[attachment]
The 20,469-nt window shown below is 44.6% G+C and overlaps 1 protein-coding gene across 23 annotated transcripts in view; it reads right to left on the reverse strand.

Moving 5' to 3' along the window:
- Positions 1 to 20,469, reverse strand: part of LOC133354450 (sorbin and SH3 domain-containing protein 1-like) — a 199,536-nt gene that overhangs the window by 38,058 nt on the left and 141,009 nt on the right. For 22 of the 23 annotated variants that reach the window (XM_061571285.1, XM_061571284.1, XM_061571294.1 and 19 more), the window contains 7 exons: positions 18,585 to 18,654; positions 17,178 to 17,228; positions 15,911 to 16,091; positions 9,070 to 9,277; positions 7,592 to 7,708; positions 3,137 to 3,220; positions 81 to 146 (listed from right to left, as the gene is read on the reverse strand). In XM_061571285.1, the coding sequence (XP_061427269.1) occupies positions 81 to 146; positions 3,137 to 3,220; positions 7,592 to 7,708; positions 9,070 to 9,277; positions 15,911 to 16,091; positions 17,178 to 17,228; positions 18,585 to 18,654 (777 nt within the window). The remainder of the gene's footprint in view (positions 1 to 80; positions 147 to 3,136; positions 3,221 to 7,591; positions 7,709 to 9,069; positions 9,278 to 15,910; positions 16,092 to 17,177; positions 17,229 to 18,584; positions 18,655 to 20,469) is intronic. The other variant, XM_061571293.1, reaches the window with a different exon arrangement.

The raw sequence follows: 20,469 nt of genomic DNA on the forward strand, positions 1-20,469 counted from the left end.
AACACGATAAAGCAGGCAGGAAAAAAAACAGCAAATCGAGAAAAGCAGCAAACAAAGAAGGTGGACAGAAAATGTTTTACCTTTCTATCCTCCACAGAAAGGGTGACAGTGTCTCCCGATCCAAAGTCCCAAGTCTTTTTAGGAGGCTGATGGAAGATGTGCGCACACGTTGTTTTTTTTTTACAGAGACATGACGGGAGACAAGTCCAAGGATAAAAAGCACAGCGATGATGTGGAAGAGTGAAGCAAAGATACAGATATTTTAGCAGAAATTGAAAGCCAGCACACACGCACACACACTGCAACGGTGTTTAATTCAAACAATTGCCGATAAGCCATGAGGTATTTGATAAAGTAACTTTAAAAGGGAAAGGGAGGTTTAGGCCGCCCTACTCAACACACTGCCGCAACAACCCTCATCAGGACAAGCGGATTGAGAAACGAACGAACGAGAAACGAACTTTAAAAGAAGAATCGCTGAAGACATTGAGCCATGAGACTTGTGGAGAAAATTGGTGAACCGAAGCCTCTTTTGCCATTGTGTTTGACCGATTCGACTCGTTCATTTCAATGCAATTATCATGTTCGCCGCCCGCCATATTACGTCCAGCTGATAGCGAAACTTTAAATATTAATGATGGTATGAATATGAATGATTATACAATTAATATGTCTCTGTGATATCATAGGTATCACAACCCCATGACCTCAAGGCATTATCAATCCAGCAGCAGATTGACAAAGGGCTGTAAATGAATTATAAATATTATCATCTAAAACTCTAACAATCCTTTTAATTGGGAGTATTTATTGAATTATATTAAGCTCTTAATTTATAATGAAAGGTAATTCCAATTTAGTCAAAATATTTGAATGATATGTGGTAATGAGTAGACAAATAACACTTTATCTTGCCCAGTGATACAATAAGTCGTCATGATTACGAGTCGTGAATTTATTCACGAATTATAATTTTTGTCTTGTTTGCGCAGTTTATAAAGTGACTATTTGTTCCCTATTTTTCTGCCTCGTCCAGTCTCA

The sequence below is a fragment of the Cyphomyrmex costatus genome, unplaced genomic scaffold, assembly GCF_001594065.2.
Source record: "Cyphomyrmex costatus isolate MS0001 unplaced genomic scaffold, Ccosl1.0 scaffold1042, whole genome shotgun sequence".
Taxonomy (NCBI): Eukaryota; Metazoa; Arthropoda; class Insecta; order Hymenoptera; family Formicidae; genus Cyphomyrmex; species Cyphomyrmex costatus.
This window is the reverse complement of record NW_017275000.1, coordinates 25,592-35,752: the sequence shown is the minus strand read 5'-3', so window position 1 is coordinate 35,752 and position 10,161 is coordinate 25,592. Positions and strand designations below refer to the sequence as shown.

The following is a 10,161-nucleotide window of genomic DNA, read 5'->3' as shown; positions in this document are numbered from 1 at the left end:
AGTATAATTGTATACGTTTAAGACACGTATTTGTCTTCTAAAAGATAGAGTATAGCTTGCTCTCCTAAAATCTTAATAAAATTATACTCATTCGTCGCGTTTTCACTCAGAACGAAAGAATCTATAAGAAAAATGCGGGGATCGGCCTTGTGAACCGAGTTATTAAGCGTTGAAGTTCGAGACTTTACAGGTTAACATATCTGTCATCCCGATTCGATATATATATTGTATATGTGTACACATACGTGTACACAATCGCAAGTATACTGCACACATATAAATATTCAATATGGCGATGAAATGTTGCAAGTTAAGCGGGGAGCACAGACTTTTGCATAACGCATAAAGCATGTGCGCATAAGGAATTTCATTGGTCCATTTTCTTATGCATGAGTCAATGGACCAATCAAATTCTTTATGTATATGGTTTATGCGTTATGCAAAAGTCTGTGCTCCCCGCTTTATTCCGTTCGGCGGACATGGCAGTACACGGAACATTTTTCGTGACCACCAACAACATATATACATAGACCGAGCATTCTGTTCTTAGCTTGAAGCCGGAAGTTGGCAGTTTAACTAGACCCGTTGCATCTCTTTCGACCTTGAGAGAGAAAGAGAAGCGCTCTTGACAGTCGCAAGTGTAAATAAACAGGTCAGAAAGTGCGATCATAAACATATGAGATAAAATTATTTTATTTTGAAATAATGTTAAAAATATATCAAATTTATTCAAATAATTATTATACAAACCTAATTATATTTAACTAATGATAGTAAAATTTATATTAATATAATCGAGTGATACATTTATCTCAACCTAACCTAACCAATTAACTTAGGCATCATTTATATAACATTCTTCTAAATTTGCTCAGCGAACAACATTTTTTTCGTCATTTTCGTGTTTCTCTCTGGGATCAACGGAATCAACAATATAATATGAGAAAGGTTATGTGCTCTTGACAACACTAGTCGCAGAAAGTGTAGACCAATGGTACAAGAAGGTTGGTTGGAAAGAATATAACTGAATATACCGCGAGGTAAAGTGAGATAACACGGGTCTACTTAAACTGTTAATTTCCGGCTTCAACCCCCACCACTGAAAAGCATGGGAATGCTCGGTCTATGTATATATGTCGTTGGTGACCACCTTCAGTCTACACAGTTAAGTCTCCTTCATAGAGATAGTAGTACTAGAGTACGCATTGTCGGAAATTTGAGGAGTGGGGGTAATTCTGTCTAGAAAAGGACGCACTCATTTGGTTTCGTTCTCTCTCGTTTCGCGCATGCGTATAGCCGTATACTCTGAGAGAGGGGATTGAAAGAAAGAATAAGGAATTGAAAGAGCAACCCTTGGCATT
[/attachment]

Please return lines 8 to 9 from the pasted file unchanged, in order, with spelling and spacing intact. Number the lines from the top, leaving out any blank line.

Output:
Taxonomy (NCBI): Eukaryota; Metazoa; Arthropoda; class Insecta; order Hymenoptera; family Formicidae; genus Cyphomyrmex; species Cyphomyrmex costatus.
This window is the reverse complement of record NW_017275000.1, coordinates 25,592-35,752: the sequence shown is the minus strand read 5'-3', so window position 1 is coordinate 35,752 and position 10,161 is coordinate 25,592. Positions and strand designations below refer to the sequence as shown.